The Regulation Of Haemopoiesis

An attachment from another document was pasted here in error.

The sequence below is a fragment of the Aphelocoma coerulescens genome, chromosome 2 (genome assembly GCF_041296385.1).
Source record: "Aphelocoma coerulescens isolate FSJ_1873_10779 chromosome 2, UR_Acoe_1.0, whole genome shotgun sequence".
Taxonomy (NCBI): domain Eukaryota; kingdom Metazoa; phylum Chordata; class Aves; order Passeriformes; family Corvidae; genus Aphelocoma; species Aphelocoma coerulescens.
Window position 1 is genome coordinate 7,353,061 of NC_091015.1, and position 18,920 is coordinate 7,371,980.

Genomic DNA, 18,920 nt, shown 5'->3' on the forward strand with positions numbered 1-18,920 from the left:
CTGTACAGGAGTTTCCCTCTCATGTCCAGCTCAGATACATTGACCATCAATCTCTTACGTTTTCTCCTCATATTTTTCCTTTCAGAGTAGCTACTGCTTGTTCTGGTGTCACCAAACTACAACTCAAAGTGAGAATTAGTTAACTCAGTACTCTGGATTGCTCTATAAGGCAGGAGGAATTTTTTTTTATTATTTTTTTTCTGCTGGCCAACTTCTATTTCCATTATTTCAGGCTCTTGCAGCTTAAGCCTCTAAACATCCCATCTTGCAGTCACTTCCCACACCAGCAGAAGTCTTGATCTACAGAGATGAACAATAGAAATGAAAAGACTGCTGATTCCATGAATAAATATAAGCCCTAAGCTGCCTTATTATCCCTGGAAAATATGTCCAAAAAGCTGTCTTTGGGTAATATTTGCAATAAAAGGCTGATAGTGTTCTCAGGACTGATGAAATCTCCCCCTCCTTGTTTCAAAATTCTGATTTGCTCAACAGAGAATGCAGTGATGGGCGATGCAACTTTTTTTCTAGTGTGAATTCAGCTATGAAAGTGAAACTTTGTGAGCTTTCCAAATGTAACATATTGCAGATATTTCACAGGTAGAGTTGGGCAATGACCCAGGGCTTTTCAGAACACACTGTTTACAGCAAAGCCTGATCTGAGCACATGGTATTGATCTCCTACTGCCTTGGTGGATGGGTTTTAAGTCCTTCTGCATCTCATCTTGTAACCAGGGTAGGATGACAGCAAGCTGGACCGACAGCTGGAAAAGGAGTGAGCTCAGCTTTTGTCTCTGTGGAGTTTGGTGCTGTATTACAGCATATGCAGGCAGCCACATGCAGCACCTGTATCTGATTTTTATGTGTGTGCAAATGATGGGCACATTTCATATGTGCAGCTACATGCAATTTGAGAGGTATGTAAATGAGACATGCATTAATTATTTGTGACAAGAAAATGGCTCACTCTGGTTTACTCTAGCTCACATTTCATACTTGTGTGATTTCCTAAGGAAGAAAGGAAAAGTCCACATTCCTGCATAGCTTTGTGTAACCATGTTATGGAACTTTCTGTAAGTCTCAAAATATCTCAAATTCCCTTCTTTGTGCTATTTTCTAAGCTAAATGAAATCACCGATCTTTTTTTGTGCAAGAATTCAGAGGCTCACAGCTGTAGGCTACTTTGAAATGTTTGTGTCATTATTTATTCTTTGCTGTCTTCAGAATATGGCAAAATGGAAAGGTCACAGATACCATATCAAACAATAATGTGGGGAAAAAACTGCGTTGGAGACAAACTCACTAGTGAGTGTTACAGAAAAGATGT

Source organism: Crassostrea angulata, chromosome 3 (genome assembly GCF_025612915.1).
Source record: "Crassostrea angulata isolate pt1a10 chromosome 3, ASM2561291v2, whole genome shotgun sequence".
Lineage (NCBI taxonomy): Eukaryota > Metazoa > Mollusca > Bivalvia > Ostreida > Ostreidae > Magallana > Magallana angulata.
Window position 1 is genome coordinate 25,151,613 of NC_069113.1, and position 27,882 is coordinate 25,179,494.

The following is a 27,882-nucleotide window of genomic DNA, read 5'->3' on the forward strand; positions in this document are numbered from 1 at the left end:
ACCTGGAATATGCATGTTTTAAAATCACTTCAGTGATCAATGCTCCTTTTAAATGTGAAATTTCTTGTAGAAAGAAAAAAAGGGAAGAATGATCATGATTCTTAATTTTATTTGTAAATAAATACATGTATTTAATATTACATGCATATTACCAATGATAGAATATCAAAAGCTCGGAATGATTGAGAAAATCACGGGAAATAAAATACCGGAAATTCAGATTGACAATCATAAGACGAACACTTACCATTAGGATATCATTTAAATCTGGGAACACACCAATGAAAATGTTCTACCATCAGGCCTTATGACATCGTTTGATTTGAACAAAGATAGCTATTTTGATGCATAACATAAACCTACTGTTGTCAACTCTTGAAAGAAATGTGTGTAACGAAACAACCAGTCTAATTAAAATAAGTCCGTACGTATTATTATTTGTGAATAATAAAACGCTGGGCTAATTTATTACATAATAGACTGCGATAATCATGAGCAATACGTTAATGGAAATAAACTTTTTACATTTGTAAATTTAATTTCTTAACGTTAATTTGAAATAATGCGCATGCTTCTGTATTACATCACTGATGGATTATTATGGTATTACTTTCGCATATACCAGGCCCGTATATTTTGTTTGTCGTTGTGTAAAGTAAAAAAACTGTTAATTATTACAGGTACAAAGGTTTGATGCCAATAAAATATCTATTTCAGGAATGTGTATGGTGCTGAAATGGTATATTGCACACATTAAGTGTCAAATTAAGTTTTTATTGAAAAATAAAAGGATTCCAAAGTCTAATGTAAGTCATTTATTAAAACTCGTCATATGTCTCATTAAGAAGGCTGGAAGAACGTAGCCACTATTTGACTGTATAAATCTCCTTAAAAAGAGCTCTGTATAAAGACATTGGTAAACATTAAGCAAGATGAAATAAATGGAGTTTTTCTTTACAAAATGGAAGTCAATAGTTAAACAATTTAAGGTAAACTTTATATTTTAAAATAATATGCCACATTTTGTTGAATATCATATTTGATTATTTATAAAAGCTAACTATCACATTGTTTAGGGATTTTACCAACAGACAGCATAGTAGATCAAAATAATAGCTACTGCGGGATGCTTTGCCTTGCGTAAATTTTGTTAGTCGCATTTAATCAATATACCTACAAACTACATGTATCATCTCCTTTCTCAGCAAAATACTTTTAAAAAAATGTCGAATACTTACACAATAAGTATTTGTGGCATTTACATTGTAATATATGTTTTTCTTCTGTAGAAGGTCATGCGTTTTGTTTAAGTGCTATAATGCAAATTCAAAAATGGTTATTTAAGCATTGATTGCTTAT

Haemopoiesis starts with stem cell division in which one cell replaces the stem cell (self‐renewal) and the other is committed to differentiation. These early committed progenitors express low levels of transcription factors that may commit them to discrete cell lineages. Which cell lineage is selected for differentiation may depend both on chance and on the external signals received by progenitor cells. Several transcription factors (see p. 8) regulate survival of stem cells (e.g. SCL, GATA‐2, NOTCH‐1), whereas others are involved in differentiation along the major cell lineages.For instance, PU.1 and the CEBP family commit cells to the myeloid lineage, whereas GATA‐2 and then GATA‐1 and FOG‐1 have essential roles in erythropoietic and megakaryocytic differentiation. These transcription factors interact so that reinforcement of one transcription programme may suppress that of another lineage. The transcription factors induce synthesis of proteins specific to a cell lineage. For example, the erythroid‐specific genes for globin and haemosynthesis have binding motifs for GATA‐1.